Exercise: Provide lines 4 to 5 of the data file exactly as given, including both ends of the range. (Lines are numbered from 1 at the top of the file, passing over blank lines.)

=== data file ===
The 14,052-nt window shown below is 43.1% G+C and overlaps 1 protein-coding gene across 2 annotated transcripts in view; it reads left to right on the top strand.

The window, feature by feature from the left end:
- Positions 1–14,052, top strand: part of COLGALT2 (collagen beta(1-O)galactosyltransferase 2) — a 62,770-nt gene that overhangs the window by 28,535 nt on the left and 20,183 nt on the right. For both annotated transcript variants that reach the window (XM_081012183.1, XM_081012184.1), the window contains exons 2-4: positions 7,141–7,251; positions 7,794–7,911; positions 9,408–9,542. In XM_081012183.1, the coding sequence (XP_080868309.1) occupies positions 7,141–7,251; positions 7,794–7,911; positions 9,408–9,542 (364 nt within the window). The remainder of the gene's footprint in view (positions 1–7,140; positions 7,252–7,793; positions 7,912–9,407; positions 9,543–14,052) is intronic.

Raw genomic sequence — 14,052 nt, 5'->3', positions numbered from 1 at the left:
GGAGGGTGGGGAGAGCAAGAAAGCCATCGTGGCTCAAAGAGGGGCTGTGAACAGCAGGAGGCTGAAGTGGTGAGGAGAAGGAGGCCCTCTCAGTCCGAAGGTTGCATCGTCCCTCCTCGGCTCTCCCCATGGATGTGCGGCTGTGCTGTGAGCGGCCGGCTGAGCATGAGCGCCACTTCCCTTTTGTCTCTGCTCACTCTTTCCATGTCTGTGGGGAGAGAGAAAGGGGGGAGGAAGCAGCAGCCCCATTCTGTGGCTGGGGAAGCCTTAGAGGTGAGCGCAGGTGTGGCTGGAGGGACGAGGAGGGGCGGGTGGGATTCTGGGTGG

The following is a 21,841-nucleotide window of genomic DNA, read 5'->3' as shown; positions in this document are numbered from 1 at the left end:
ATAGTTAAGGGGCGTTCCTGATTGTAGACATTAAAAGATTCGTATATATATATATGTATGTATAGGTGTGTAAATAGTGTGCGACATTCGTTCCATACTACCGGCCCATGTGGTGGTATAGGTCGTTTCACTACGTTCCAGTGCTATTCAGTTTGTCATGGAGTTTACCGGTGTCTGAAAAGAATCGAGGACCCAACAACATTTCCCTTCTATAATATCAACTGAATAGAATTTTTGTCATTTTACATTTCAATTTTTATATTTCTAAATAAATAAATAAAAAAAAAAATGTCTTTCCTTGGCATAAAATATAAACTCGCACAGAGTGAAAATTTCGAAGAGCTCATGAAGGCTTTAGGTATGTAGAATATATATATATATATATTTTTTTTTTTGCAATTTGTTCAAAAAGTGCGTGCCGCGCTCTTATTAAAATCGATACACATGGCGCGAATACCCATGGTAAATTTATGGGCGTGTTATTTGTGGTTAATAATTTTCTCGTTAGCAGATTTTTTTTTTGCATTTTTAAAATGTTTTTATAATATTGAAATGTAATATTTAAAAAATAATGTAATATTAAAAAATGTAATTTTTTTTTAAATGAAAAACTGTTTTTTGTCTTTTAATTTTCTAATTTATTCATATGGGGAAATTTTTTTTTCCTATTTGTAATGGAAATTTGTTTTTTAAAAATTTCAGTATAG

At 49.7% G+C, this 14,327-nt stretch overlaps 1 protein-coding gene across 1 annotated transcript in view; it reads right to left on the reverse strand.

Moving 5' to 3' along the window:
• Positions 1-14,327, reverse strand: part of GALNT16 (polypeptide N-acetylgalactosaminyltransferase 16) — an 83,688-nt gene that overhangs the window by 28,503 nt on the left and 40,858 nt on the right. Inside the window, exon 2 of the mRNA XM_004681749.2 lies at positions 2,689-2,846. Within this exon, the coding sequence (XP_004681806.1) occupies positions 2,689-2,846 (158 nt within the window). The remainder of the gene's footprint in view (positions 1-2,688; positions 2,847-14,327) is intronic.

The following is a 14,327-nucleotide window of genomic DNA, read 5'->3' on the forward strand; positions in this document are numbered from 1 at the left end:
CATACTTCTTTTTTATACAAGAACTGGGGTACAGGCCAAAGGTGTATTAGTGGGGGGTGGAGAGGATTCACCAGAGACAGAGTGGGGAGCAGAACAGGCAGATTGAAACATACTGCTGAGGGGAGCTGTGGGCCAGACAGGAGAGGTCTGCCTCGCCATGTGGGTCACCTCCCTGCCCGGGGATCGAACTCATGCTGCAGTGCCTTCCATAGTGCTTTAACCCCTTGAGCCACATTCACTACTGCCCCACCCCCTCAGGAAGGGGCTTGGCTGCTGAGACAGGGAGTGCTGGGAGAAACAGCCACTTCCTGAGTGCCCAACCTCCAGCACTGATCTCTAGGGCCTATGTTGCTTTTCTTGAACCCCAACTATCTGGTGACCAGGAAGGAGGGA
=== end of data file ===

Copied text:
Raw genomic sequence — 14,052 nt, 5'->3', positions numbered from 1 at the left:
GGAGGGTGGGGAGAGCAAGAAAGCCATCGTGGCTCAAAGAGGGGCTGTGAACAGCAGGAGGCTGAAGTGGTGAGGAGAAGGAGGCCCTCTCAGTCCGAAGGTTGCATCGTCCCTCCTCGGCTCTCCCCATGGATGTGCGGCTGTGCTGTGAGCGGCCGGCTGAGCATGAGCGCCACTTCCCTTTTGTCTCTGCTCACTCTTTCCATGTCTGTGGGGAGAGAGAAAGGGGGGAGGAAGCAGCAGCCCCATTCTGTGGCTGGGGAAGCCTTAGAGGTGAGCGCAGGTGTGGCTGGAGGGACGAGGAGGGGCGGGTGGGATTCTGGGTGG